Updated: Nov 6
The directive for my first undergraduate painting class was a familiar one: We were to leave our computers and cell phones at home, and learn about painting from the painting itself.
This is how we began to understand works of art; by spending time looking at them in person. With my face mere inches away from specific works, I learnt to trace the physical evolution of paintings: Smooth cotton duck wrapped around hand-built poplar stretcher bars; pigment, turpentine and linseed oil dragged over rabbit skin glue sizing; disobedient brush hairs caught between agitated brushstrokes layered over one another in broken sheets of diminishing opacity. The timeless importance of direct observation was emphasized by artist Frank Stella in his 1959 lecture at Pratt Institute, in which he stressed “how important it is, if you are interested at all in painting, to look and to look a great deal at painting. There is no other way to find out about painting.” Aside from creative makers themselves, those who view art in person are thought to be greatly impacted by the ‘aura’ of the original as described by German philosopher Walter Benjamin in his 1936 essay The Work of Art in the Age of Mechanical Reproduction: “Even the most perfect reproduction of a work of art is lacking in one element: its presence in time and space, its unique existence at the place where it happens to be.”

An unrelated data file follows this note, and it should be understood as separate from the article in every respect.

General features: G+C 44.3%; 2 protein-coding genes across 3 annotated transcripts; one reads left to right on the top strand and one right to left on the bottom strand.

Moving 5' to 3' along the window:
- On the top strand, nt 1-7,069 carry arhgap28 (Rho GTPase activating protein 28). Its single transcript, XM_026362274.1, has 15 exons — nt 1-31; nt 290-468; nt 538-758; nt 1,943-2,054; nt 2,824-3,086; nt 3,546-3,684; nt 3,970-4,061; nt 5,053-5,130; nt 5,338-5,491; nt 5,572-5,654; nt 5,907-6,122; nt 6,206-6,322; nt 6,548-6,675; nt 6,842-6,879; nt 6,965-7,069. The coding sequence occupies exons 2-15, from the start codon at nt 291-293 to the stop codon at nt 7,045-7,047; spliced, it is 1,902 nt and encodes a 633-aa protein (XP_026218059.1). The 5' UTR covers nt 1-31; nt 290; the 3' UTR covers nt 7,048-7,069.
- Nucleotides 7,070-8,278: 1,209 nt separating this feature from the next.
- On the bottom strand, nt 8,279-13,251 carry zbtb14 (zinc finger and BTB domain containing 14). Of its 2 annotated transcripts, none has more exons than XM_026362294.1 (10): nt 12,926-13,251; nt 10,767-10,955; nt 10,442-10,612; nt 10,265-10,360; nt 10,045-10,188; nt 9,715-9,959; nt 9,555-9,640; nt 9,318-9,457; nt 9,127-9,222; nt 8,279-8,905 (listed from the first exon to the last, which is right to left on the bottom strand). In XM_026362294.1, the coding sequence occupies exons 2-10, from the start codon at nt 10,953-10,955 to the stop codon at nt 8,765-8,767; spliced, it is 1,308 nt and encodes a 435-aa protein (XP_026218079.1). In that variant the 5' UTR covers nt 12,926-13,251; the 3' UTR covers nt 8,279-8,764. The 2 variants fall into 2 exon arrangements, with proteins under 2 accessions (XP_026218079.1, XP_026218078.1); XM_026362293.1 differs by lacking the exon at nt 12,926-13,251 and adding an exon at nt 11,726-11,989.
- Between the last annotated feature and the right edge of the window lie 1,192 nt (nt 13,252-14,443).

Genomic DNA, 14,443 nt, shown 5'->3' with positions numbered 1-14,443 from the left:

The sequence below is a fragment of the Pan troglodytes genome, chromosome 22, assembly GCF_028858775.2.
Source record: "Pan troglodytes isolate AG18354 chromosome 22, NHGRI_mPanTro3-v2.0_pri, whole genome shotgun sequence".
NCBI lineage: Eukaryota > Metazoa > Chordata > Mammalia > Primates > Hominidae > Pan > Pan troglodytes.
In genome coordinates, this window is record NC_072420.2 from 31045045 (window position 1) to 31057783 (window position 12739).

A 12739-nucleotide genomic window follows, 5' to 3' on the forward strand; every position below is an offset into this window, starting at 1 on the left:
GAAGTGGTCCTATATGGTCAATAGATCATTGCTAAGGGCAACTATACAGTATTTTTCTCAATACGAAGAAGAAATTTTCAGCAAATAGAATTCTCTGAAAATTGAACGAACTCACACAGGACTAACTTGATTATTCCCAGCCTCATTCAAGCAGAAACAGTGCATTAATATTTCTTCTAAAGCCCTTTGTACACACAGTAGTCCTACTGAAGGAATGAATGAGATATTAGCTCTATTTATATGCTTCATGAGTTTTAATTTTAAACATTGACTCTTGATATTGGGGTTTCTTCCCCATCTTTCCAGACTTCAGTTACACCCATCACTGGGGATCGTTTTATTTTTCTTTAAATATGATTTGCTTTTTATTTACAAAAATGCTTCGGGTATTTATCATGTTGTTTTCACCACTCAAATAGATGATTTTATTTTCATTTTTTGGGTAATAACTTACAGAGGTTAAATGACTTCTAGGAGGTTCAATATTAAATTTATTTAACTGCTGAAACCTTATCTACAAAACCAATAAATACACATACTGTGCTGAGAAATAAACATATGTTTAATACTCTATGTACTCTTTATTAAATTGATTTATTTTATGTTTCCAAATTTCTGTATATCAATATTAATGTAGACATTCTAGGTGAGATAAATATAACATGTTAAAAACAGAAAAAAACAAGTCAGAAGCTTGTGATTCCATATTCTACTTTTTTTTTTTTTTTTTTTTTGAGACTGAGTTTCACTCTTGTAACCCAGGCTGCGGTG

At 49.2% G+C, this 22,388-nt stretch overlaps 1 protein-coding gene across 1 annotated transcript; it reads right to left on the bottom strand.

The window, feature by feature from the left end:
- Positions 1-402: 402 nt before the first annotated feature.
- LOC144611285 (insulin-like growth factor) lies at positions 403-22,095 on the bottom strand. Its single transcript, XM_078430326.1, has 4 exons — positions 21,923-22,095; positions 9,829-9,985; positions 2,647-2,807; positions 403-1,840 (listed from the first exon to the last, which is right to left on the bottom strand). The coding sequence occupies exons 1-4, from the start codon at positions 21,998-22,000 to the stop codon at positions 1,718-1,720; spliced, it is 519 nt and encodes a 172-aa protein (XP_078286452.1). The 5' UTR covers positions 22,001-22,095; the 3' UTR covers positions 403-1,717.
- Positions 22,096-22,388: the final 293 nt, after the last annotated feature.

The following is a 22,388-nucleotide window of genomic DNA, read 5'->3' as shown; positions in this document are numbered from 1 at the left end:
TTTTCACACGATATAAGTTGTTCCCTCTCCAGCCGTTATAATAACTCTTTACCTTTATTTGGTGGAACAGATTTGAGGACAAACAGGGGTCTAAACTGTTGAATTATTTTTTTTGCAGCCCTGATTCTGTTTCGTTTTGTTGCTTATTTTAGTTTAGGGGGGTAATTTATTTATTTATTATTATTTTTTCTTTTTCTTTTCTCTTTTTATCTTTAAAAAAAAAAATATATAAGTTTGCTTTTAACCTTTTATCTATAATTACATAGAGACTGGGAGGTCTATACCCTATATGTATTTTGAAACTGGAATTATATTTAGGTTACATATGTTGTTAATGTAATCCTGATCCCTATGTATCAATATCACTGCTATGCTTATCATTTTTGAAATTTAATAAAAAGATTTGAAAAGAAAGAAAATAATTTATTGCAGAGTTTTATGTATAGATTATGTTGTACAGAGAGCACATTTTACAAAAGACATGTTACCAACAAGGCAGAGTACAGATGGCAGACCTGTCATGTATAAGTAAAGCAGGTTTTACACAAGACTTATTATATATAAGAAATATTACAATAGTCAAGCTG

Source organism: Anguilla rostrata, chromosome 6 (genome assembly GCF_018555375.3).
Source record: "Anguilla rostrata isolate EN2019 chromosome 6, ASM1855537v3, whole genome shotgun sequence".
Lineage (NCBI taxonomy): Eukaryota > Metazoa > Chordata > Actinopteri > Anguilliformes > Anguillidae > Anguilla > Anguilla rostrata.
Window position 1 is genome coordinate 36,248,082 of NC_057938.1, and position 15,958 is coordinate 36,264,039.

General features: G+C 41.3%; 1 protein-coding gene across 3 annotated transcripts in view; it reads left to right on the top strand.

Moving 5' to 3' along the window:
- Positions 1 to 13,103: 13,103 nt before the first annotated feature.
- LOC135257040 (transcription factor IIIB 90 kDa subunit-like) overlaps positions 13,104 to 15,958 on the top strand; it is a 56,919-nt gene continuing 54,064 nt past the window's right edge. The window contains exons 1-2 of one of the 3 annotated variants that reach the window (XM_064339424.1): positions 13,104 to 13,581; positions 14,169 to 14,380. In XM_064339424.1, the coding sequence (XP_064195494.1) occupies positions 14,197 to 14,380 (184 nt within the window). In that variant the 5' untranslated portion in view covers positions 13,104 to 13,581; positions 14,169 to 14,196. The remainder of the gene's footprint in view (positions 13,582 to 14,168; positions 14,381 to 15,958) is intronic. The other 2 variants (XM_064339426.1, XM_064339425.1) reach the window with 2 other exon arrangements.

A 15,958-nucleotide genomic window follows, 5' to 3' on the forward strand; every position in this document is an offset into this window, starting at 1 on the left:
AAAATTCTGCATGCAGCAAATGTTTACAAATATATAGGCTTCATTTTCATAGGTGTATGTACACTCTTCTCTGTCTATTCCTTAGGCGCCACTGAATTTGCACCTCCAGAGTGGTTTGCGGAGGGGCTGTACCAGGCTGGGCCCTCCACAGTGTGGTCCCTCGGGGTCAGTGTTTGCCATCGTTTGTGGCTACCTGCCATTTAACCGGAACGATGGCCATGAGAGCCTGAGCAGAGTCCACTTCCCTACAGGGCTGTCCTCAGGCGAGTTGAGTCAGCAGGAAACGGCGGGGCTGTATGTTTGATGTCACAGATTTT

With myriad eminent voices echoing one another on the impact of viewing works of art directly, what, then, is the value of a brick-and-mortar art museum or gallery when the opportunity to ruminate before works of art in person is no longer a service that they can viably offer?
With the nation-wide closures necessitated by the novel coronavirus, many of South Florida’s art museums and galleries embarked upon a concomitant novel venture: providing safe access to their exhibitions and collections by way of virtual tours, 360° video, and omnidirectional photography. This was a new experience for many institutions and arts administrators - myself included. However, the idea of #MuseumAtHome is in no way specific to 2020, and the value of this alternative viewing experience cannot be attributed to novelty alone since the concept of the virtual exhibition and, in fact, the virtual museum is one that has been comprehensively explored for over thirty years.
In 1995, The Louvre released its first virtual tour via a CD-ROM entitled Le Louvre: The Palace & Its Paintings - complete with high resolution images for 100 masterworks, audio commentary, and an alarmingly crisp zoom functionality. Only four years later, the Solomon R. Guggenheim Museum commissioned New York architecture firm Asymptote to build a three-dimensional Virtual Museum to house computer-based works of art. High definition virtual tours have long since been a regular feature on the websites of the British Museum in London, the Van Gogh Museum in Amsterdam, and the Prado Museum in Madrid.